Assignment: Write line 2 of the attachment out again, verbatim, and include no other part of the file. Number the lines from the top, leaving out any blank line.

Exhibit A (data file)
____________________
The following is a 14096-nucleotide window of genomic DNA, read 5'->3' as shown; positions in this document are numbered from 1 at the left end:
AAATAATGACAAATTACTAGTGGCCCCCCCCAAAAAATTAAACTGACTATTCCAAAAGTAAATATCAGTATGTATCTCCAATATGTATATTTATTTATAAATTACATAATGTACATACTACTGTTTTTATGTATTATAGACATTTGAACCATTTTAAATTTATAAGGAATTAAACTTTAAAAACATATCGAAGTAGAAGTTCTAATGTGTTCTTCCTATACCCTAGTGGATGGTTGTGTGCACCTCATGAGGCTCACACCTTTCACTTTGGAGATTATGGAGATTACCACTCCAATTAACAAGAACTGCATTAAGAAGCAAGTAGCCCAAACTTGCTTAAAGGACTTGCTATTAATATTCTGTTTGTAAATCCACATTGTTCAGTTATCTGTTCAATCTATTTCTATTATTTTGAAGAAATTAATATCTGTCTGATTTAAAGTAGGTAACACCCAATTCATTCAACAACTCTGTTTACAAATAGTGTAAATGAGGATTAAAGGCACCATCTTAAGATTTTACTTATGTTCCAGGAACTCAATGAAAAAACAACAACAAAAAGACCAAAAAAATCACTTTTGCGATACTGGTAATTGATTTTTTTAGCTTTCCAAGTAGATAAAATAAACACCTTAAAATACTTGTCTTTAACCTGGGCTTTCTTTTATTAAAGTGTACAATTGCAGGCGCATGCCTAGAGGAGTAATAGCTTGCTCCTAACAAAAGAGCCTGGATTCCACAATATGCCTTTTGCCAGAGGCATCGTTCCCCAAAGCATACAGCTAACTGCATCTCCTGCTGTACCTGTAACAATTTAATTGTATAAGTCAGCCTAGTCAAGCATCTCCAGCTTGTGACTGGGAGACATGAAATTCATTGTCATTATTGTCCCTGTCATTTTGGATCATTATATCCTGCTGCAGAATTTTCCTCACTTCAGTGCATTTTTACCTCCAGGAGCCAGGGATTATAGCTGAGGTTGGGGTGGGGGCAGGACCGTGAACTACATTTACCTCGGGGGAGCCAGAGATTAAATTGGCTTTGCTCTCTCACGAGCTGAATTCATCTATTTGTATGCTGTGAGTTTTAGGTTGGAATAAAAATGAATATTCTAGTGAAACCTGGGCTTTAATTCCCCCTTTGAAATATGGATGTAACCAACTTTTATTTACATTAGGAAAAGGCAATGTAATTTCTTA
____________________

AAATAATGACAAATTACTAGTGGCCCCCCCCAAAAAATTAAACTGACTATTCCAAAAGTAAATATCAGTATGTATCTCCAATATGTATATTTATTTATAAATTACATAATGTACATACTACTGTTTTTATGTATTATAGACATTTGAACCATTTTAAATTTATAAGGAATTAAACTTTAAAAACATATCGAAGTAGAAGTTCTAATGTGTTCTTCCTATACCCTAGTGGATGGTTGTGTGCACCTCATGAGGCTCACACCTTTCACTTTGGAGATTATGGAGATTACCACTCCAATTAACAAGAACTGCATTAAGAAGCAAGTAGCCCAAACTTGCTTAAAGGACTTGCTATTAATATTCTGTTTGTAAATCCACATTGTTCAGTTATCTGTTCAATCTATTTCTATTATTTTGAAGAAATTAATATCTGTCTGATTTAAAGTAGGTAACACCCAATTCATTCAACAACTCTGTTTACAAATAGTGTAAATGAGGATTAAAGGCACCATCTTAAGATTTTACTTATGTTCCAGGAACTCAATGAAAAAACAACAACAAAAAGACCAAAAAAATCACTTTTGCGATACTGGTAATTGATTTTTTTAGCTTTCCAAGTAGATAAAATAAACACCTTAAAATACTTGTCTTTAACCTGGGCTTTCTTTTATTAAAGTGTACAATTGCAGGCGCATGCCTAGAGGAGTAATAGCTTGCTCCTAACAAAAGAGCCTGGATTCCACAATATGCCTTTTGCCAGAGGCATCGTTCCCCAAAGCATACAGCTAACTGCATCTCCTGCTGTACCTGTAACAATTTAATTGTATAAGTCAGCCTAGTCAAGCATCTCCAGCTTGTGACTGGGAGACATGAAATTCATTGTCATTATTGTCCCTGTCATTTTGGATCATTATATCCTGCTGCAGAATTTTCCTCACTTCAGTGCATTTTTACCTCCAGGAGCCAGGGATTATAGCTGAGGTTGGGGTGGGGGCAGGACCGTGAACTACATTTACCTCGGGGGAGCCAGAGATTAAATTGGCTTTGCTCTCTCACGAGCTGAATTCATCTATTTGTATGCTGTGAGTTTTAGGTTGGAATAAAAATGAATATTCTAGTGAAACCTGGGCTTTAATTCCCCCTTTGAAATATGGATGTAACCAACTTTTATTTACATTAGGAAAAGGCAATGTAATTTCTTA